While many of our respondents report declining crime within their respective communities, this view is not universal. Some diarists find that being indoors does not guarantee their safety and has in fact spurred a growth in different kinds of crimes.
“… now that the lockdown has took place the criminals cannot rob many people in the streets because the majority of the people are at home so now what they do is break into our homes while people are in the house and gun point them and collect whatever they want. So now it has become more dangerous because we are at a danger of getting hurt or rather raped by these criminals.” – Nomaxabiso, Khayelitsha
“[There] has been an increase in crime within the IY community, where a lot of robberies are happening mostly at night where many individuals have claimed that they were held at knife point. I think with what is going on has made it easier for criminals to operate and this is why [there] has been an increase in crime.”- Lwando, Imizamo Yethu
Some also note the impact of the alcohol and cigarette ban on provision, with local liquor stores being looted and the alcohol sold to the community for a profit.
“Most of the people are not working because of this lockdown so they ended up doing the break ins and theft especially the youngster and then the businesses nearby are the targets for example the liquor stores” – Mavis, Block Six
‘Crime and theft for the sake of survival’
Some conclude with Gassie, from Woodstock, that “criminals will always look for an opportunity to commit crime” and what we are seeing here is a change in tactics. But others, like Mysterious M, emphasise the changing drivers of crime. That is to say, lockdown has not just changed opportunities for crime, it has changed who feels that they need to commit crime and why. Mysterious M notes that crime in her area is on the rise because of a need to ‘survive’. “I do think that the lockdown increased the rate of crime and theft for the sake of survival. People are going to extreme lengths to provide food for their families.”, she writes. Fellow diarists also note a similar phenomena.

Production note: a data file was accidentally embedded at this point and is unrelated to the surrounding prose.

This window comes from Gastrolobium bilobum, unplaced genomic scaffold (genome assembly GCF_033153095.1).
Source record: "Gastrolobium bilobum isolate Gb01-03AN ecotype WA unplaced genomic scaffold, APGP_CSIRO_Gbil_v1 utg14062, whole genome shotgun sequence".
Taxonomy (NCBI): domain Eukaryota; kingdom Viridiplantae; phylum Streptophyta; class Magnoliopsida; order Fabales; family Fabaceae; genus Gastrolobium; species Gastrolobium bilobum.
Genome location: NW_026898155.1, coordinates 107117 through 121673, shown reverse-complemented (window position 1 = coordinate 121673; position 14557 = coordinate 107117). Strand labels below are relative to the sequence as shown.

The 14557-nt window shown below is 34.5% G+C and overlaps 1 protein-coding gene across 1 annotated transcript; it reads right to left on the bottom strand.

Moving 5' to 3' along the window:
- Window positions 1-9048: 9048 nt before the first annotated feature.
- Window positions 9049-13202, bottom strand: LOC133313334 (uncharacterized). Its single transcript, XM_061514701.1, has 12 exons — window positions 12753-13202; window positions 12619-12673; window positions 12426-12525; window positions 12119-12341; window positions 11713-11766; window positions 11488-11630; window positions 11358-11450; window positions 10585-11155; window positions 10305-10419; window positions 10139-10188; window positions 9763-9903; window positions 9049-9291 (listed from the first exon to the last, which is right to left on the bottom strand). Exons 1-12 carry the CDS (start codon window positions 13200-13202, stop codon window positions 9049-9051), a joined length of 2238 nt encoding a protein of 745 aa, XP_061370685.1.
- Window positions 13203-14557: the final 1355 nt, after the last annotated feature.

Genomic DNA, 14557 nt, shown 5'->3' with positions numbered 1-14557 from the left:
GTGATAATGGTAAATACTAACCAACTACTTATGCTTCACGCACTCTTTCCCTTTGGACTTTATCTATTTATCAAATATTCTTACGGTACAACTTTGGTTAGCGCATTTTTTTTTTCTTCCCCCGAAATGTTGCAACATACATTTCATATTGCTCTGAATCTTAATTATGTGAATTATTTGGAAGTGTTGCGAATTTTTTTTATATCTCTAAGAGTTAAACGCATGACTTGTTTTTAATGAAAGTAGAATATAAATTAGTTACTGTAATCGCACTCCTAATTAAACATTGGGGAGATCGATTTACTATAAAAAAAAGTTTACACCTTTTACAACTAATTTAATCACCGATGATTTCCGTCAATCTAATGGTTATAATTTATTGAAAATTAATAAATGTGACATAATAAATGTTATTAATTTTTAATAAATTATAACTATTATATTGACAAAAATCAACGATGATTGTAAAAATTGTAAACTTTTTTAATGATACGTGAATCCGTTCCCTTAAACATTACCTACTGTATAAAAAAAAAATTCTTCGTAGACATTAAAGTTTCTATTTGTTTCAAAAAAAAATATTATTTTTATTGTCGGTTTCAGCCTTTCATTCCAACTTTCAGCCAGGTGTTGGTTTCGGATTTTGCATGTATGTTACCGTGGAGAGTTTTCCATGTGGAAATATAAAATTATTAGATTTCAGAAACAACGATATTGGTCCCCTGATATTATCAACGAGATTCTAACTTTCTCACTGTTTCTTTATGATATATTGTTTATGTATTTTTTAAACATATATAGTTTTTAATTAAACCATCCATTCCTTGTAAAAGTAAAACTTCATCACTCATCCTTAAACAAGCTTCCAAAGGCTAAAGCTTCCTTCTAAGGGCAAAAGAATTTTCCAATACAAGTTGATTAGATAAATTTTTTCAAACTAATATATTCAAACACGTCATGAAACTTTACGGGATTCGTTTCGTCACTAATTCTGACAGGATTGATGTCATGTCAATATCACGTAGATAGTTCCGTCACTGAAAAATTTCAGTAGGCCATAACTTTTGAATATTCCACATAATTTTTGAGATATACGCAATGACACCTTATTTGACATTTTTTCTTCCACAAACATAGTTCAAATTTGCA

“Yes it is very bad…two weeks before two bakery security in my street were shot and died in our street…they took their guns and bread in the bakery.” – Patsie, Khayelitsha
“Lockdown has really impacted on all of us crime as in stealing to make end meet” – Fadwah, Hangberg
“There are guys always asking for food or money on our street on Monday someone robbed her cell phone and always there are […] people outside the gate and you feel not protected and scared” – Zama, Seapoint
Unemployment is seen as a contributor to the growing levels of crime in some communities. Petty crimes, home robberies and looting, according to our diarists, have been ways in which people combat their hunger during lockdown. As Nathi from Disa states, “Since the start of the lockdown, crime has increased in my area. The unemployed find it very hard to survive during this lockdown”.
While the report from the CCID’s Safety and Security department coincides with many experiences from our diarists, it does not account for the crimes occurring in communities outside of the CBD. In addition it does not take into account the many cases that go unreported. As noted by Bonga from Khayelitsha, “…with GBV cases it’s hard to say because most of these cases occur inside the household”.
If crime is being displaced by the Lockdown, how should policing provision best adapt to these shifts?
In what ways are the new patterns of crime shifting the risk of crime? Will this change the profile of victims for certain categories of crime?
Will crime patterns revert back when lockdown ends or are we seeing emerging forms of crime that may have longer legacies?